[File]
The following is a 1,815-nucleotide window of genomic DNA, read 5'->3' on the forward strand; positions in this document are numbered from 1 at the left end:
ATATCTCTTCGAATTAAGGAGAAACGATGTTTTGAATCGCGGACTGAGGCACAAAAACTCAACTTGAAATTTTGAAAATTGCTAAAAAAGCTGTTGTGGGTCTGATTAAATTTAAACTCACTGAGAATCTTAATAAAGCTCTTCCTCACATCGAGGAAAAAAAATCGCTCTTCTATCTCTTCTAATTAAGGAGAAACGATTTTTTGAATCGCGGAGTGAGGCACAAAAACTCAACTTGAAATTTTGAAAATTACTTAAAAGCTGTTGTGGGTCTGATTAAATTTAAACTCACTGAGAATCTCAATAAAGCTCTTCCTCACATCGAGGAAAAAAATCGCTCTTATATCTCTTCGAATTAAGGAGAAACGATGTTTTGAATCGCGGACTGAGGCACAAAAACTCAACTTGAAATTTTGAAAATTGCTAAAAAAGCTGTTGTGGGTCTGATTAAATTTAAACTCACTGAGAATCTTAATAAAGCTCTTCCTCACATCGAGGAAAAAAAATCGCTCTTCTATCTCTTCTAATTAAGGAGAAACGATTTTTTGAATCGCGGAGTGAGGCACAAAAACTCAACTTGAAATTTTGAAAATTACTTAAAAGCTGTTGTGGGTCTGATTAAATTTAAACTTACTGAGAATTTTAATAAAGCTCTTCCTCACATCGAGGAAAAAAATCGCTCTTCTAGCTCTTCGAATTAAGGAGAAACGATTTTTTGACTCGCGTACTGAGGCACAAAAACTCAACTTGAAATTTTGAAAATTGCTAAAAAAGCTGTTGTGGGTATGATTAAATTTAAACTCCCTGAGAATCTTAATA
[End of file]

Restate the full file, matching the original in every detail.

The following is a 1,815-nucleotide window of genomic DNA, read 5'->3' on the forward strand; positions in this document are numbered from 1 at the left end:
ATATCTCTTCGAATTAAGGAGAAACGATGTTTTGAATCGCGGACTGAGGCACAAAAACTCAACTTGAAATTTTGAAAATTGCTAAAAAAGCTGTTGTGGGTCTGATTAAATTTAAACTCACTGAGAATCTTAATAAAGCTCTTCCTCACATCGAGGAAAAAAAATCGCTCTTCTATCTCTTCTAATTAAGGAGAAACGATTTTTTGAATCGCGGAGTGAGGCACAAAAACTCAACTTGAAATTTTGAAAATTACTTAAAAGCTGTTGTGGGTCTGATTAAATTTAAACTCACTGAGAATCTCAATAAAGCTCTTCCTCACATCGAGGAAAAAAATCGCTCTTATATCTCTTCGAATTAAGGAGAAACGATGTTTTGAATCGCGGACTGAGGCACAAAAACTCAACTTGAAATTTTGAAAATTGCTAAAAAAGCTGTTGTGGGTCTGATTAAATTTAAACTCACTGAGAATCTTAATAAAGCTCTTCCTCACATCGAGGAAAAAAAATCGCTCTTCTATCTCTTCTAATTAAGGAGAAACGATTTTTTGAATCGCGGAGTGAGGCACAAAAACTCAACTTGAAATTTTGAAAATTACTTAAAAGCTGTTGTGGGTCTGATTAAATTTAAACTTACTGAGAATTTTAATAAAGCTCTTCCTCACATCGAGGAAAAAAATCGCTCTTCTAGCTCTTCGAATTAAGGAGAAACGATTTTTTGACTCGCGTACTGAGGCACAAAAACTCAACTTGAAATTTTGAAAATTGCTAAAAAAGCTGTTGTGGGTATGATTAAATTTAAACTCCCTGAGAATCTTAATA